Case study vessel input
In this research, the case study vessel is defined as a 13,500 TEU New-Panamax container liner operating on the around the world sailing route. Therefore, it is categorized as a deep-sea vessel and limited to the sizing of the New Panama canal. Inspired by the engine configuration of the COSCO Shipping Azalea, the container liner in the present model is equipped with a 49.920 kW marine diesel engine and a 10 m fixed pitch propeller Clarksons (2020). The exact dimensions, configuration, and other relevant vessel specifications are summarized in Table 7.
Case study input
To make the calculations for the case study, a set of inputs are needed, such as the operational and financial inputs. In Table 8, an overview of the operational case study inputs is provided. For the dry dock and special survey interval, the case study vessel is assumed to comply with SOLAS (IMO 1974) regulations and follows the regular dry-docking interval schedule every five years (IMO 1974). A special survey is carried out concurrently. Broker commission for both time- and voyage charters is set at 1.5%, a general industry standard. Cargo handling and terminal operating cost are set at 60% of the total revenue, as suggested by Stopford (2013). Time spent loading and discharging at full capacity are established at 36 and 24 h on average, respectively (Stopford 2013). The fraction of additional power required for auxiliary equipment is set at an average of 5% of propulsion power and assumed to be produced by the vessel's main engine following guidelines in Stopford (2013).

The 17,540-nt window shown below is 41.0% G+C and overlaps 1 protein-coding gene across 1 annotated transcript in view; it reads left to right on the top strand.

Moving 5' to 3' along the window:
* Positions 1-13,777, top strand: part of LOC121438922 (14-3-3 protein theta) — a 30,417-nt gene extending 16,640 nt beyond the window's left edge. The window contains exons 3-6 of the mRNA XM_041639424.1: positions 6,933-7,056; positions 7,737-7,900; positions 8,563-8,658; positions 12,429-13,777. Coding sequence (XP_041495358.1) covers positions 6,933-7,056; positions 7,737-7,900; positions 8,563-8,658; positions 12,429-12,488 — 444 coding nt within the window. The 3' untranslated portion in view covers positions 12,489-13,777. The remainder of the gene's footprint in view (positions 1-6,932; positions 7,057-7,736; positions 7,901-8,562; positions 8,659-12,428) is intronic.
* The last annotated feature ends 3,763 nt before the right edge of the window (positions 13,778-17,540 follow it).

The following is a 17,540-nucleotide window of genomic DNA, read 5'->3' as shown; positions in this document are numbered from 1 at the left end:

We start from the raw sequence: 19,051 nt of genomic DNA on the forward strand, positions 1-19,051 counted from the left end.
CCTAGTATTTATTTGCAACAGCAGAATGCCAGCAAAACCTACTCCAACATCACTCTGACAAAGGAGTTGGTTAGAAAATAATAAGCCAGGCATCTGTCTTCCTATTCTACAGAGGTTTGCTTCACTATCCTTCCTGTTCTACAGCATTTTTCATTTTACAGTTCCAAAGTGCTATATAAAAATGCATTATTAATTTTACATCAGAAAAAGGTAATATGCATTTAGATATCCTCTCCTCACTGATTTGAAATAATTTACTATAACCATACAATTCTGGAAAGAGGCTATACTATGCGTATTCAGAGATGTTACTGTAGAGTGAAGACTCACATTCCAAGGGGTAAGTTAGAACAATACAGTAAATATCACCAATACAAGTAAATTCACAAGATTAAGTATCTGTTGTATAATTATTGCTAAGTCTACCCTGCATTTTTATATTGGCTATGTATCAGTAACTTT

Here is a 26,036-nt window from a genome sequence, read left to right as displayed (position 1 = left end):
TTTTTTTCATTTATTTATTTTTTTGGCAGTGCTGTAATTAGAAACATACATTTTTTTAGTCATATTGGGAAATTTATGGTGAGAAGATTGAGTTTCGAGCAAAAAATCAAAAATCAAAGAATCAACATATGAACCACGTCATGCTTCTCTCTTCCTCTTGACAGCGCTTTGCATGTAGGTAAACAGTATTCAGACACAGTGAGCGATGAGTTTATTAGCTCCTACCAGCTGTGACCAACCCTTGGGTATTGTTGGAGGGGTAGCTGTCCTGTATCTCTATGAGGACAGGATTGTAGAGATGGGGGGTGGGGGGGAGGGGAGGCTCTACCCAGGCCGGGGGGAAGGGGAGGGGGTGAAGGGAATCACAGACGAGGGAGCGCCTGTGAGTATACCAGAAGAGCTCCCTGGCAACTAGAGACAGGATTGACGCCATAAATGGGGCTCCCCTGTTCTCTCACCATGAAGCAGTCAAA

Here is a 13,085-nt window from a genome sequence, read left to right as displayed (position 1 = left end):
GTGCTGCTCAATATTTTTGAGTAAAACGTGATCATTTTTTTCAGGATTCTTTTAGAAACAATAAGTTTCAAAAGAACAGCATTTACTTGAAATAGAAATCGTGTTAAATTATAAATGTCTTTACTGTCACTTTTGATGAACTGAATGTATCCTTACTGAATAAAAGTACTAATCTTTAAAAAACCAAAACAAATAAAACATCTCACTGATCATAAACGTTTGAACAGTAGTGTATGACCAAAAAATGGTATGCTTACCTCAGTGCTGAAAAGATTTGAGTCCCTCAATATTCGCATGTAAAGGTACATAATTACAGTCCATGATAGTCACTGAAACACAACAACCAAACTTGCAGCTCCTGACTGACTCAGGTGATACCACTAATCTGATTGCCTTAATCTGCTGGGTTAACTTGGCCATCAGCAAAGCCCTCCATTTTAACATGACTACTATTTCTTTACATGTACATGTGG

Table 9 provides an overview of the charter specification inputs required to generate a revenue model. In the case study, the liner route around the world is considered, starting and ending in Shanghai, China. The case study vessel is assumed to repeat this cycle during the year continuously. For each route, sailing distance is calculated with assistance from SEAROUTES, and average TEU utilization and FCL freight rates are estimated and checked alongside spot rates (Searoutes 2020).Footnote 2
Economic speed optimization
As elaborated in "Data" section, the optimization model that runs the decision tool to determine the optimal economic speed is constrained by minimum and maximum speeds. The maximum speed is determined at 18.9 knots, limited by the maximum continuous rating for the engine and sea margin. The minimum speed is determined at 9.1 knots, limited by the engine's inability to run below 10% SMCR.
As can be deducted from Table 10, each alternative has its own specific economic speed, which varies per scenario. The difference between each alternative's economic speed can be attributed to different fuel costs, energy density, and engine choices. The RFR-speed curve presents the required freight rate of a vessel against its cruising speed and varies per alternative.